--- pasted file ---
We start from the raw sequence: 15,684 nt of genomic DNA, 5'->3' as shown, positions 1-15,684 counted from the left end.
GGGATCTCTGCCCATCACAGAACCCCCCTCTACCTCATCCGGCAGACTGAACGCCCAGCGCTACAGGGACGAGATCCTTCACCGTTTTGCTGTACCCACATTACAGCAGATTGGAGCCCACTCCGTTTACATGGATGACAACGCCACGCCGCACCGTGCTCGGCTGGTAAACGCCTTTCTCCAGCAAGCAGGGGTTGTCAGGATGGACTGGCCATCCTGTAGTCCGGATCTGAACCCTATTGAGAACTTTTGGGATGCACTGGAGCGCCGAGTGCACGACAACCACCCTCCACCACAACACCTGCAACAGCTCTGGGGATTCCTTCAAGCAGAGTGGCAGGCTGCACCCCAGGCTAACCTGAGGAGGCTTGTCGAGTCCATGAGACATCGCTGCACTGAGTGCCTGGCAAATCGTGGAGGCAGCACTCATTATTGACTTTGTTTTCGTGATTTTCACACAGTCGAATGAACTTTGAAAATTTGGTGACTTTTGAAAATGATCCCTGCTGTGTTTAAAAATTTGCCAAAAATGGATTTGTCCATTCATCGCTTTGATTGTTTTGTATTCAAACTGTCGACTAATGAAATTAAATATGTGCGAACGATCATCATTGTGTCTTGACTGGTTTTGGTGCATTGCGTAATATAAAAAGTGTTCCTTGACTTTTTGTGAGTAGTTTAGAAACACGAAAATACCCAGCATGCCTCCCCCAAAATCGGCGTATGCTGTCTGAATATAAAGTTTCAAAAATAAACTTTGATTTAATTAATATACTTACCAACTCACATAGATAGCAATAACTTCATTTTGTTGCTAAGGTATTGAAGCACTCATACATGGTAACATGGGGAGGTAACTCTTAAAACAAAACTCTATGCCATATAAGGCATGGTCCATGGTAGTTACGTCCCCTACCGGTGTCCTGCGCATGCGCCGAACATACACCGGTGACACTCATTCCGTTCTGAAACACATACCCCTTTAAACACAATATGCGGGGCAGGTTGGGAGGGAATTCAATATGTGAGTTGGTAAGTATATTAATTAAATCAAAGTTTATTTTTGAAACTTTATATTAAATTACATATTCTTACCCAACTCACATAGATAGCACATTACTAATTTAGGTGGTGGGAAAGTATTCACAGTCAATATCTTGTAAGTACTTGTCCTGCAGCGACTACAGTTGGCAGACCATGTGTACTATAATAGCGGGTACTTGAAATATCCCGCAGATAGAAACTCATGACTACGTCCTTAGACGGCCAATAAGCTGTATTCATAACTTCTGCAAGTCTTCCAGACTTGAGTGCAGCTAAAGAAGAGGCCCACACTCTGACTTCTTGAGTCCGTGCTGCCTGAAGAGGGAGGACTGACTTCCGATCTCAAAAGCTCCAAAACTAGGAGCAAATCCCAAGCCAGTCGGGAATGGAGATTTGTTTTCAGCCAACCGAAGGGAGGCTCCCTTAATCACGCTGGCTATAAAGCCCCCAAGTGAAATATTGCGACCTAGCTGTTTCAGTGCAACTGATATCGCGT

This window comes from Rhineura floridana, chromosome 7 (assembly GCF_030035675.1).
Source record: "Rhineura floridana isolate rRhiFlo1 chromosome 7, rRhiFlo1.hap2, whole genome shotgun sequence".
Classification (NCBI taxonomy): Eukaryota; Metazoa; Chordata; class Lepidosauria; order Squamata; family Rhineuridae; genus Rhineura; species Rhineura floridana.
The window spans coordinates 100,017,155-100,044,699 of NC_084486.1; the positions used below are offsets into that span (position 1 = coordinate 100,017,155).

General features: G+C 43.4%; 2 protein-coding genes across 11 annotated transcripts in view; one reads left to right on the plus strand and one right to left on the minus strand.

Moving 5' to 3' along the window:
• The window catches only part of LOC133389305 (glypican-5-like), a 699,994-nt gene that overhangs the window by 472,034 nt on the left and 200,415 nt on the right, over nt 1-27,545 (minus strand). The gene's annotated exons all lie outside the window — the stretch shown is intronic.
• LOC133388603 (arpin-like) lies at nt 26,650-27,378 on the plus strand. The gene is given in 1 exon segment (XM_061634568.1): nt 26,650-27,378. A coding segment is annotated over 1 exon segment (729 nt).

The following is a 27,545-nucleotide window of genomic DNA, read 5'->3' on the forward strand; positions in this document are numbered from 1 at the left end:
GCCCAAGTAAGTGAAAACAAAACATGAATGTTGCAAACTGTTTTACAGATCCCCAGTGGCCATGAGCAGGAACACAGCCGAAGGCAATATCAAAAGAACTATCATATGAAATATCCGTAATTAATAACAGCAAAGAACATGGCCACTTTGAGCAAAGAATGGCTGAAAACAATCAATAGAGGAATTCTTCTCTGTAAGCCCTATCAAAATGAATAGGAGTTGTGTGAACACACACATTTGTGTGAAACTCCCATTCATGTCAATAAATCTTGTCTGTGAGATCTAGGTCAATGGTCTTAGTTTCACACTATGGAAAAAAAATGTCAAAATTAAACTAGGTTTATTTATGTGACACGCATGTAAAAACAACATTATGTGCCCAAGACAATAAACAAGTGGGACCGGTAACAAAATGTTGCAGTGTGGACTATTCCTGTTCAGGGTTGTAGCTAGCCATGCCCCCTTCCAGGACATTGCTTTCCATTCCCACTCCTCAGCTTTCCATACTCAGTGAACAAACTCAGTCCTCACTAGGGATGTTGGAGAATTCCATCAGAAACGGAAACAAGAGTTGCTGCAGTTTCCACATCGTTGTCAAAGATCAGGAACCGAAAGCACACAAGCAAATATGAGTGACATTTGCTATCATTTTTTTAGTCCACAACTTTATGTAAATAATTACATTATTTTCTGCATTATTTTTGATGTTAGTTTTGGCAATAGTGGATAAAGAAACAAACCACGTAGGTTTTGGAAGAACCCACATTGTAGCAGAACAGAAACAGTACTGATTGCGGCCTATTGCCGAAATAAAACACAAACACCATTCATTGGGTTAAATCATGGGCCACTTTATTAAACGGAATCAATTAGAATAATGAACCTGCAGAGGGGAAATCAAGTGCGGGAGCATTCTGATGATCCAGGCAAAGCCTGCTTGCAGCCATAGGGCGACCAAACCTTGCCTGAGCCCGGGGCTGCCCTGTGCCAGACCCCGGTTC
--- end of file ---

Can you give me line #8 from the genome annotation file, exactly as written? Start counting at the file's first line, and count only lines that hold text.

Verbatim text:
Moving 5' to 3' along the window: